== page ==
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Startups and new entrants to the campaign industry face a marketing dilemma. Talk up their suite of products and services looking for clients to make a full embrace of their offerings, or go with a targeted pitch and accept a smaller, shorter-run contract.

While there’s less campaign spending to target during a midterm, entrepreneurs view this cycle as a opportunity to test new products or possibly get their foot in the door. No small feat, even for startups led by practitioners with industry experience.

Michael Sabat, a nine-year industry veteran who recently founded @Mssg, has been making a targeted pitch to new clients around voter registration.

“It’s harder to pitch people in hurried campaigns,” said Sabat, whose platform exploits Facebook Messenger and chat bots.

“Instead of explaining how big this channel can be, I can talk about a solution that every campaign can use.”

The pitch for his services isn’t as narrow as it sounds. Once the campaign starts the conversation with a supporter about voter registration on Facebook, it can restart it later for GOTV. “The reception has been great,” Sabat told C&E after making the rounds at industry conferences.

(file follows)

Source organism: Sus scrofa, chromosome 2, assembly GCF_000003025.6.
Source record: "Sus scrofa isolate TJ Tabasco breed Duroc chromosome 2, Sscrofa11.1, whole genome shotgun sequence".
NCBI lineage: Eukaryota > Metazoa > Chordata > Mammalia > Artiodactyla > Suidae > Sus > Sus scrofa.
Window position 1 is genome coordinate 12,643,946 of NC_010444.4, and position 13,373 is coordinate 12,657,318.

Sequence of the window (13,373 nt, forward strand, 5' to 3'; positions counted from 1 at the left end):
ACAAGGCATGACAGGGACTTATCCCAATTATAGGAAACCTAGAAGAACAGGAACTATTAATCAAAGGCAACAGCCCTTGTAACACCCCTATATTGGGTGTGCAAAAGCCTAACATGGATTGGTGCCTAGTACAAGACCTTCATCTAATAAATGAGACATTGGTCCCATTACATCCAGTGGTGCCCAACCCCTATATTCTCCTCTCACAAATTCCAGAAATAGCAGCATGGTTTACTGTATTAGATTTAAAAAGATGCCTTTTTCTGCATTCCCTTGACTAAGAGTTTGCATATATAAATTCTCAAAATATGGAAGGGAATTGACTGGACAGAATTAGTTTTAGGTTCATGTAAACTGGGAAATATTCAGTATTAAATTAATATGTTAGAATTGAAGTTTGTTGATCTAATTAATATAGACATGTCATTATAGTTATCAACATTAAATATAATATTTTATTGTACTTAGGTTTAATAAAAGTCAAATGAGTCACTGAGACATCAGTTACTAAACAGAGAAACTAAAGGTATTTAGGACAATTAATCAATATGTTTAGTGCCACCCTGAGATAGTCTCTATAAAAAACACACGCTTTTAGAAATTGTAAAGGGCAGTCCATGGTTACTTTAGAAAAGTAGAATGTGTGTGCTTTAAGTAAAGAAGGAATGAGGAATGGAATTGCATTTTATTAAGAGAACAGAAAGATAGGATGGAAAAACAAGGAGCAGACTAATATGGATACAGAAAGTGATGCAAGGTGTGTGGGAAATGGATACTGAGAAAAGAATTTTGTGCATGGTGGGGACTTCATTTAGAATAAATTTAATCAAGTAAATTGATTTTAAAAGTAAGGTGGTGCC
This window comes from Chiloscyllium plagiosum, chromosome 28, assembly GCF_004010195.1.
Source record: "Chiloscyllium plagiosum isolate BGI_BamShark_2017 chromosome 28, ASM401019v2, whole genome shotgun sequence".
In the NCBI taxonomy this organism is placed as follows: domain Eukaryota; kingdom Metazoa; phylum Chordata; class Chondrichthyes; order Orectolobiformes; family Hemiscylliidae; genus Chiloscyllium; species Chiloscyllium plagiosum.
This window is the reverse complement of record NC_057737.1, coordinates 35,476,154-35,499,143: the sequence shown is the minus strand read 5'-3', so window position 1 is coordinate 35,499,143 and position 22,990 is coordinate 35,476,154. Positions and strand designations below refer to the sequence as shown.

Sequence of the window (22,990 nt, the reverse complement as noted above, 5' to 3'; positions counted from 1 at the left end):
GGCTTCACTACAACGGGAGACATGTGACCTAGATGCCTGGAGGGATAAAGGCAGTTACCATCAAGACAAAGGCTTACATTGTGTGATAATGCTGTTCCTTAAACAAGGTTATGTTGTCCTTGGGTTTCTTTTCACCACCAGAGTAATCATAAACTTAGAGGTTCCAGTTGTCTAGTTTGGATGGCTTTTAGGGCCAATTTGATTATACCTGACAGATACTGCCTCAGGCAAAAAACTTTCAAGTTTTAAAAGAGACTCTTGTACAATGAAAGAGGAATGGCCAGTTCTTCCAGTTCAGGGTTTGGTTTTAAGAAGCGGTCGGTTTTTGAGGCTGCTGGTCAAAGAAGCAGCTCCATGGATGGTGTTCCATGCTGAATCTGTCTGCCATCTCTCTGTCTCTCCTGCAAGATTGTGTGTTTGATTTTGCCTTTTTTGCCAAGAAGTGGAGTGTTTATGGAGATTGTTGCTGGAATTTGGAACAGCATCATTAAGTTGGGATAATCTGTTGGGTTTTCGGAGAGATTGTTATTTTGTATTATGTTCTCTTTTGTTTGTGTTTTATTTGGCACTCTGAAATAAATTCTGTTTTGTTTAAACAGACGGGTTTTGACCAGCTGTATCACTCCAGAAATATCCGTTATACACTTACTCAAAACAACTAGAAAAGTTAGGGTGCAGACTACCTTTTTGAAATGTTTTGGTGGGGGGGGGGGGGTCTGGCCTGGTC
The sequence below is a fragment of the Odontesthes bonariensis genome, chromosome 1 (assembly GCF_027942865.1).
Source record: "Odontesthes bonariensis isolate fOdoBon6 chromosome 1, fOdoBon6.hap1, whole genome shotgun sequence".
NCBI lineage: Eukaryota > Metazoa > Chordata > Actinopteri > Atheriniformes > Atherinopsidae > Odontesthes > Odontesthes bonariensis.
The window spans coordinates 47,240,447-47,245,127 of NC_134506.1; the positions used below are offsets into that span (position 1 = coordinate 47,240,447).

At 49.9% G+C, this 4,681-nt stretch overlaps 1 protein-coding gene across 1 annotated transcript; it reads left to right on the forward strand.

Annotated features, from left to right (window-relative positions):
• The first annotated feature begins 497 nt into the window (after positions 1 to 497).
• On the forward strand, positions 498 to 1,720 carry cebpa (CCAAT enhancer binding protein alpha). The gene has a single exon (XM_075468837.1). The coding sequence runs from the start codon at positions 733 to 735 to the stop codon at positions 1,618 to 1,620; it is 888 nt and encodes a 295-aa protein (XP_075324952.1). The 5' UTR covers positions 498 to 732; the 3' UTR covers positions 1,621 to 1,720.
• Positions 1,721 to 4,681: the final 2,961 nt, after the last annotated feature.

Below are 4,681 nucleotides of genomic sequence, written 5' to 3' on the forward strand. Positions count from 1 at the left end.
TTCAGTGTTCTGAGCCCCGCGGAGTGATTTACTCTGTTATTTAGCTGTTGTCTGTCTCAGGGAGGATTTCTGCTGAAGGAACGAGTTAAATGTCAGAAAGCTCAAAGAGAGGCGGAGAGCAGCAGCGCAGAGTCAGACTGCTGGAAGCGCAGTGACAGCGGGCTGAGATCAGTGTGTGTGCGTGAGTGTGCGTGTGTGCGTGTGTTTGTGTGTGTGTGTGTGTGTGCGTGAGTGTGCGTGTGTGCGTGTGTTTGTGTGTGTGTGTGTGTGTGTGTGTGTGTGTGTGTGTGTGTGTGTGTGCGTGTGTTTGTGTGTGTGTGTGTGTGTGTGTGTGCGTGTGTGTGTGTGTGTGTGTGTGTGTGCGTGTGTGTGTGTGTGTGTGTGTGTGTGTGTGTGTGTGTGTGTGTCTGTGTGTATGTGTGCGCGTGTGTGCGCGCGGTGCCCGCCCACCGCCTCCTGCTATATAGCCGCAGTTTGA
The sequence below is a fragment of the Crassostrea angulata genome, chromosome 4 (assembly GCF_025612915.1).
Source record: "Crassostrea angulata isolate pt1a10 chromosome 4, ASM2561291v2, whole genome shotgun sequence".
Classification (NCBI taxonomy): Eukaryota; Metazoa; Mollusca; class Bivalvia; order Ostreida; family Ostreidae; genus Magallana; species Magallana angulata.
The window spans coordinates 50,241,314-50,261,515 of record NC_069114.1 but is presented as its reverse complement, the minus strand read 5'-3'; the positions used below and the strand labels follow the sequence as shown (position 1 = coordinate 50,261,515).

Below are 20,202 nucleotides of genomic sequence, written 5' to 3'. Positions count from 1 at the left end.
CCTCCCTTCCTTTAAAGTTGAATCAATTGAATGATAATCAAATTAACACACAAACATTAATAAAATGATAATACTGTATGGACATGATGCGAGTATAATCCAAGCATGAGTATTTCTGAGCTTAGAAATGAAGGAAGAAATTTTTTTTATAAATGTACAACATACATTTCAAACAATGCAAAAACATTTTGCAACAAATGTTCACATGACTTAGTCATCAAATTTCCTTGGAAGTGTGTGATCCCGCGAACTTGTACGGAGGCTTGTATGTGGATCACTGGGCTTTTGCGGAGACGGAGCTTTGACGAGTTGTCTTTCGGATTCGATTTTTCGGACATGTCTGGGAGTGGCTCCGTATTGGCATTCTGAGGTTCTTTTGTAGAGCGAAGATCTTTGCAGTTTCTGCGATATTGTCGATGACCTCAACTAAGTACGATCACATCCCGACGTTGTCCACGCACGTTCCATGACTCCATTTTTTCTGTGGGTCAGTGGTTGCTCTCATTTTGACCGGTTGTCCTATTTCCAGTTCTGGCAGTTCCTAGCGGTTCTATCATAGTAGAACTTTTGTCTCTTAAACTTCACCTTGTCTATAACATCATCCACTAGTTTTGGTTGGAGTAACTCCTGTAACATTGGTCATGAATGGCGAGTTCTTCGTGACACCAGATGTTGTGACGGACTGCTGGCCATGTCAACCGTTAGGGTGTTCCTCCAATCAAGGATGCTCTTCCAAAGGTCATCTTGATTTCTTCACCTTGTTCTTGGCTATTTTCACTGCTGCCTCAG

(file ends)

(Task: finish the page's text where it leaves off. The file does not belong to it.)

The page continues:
Once a client is sold on the registration-GOTV combination, Sabat can talk to them about how Messenger chat bot can get supporters to sign up to volunteer, or for the campaign’s email list.

Other technologists say they’ve also had success with pitching their services as a way to harness another online tool like, say, Big Data.

While President Trump might think Big Data “overrated,” or did before he won the White House, every campaign is now preoccupied with data, modeling and micro targeting. With that in mind, the sales team at Polis started pitching their canvassing app as a way to harness this new stream of targeting information.

“We have found that smaller campaigns with fewer resources, we do have to pitch them differently,” said Brett Nielsen, business development VP at the canvassing technology company. 

“We’re still very proud of our technology,” said Nielsen. “But in today’s day and age, it’s just simply the fact that data will continue to [be a key component] to running smart campaign.”

Now, the failure of so many in the digital space in 2016 to capture a sustaining share of campaigns’ online spending shows just how tough it is to land clients and maintain them. Still, Justin Gargiulo, founder of Voter Trove, said he’s seeing more and more technologists building niche products and finding willing “guinea pigs” to test them out.

Still, he warned: if you go after too targeted niche, you can be viewed as a fringe player.

“It’s difficult to built a product that does everything, but if you’re a newer player who hasn’t been involved in campaigns, if it’s your only thing, they may see it as a gimmick when you’re pitching them,” said Gargiulo. “It’s definitely a challenge.”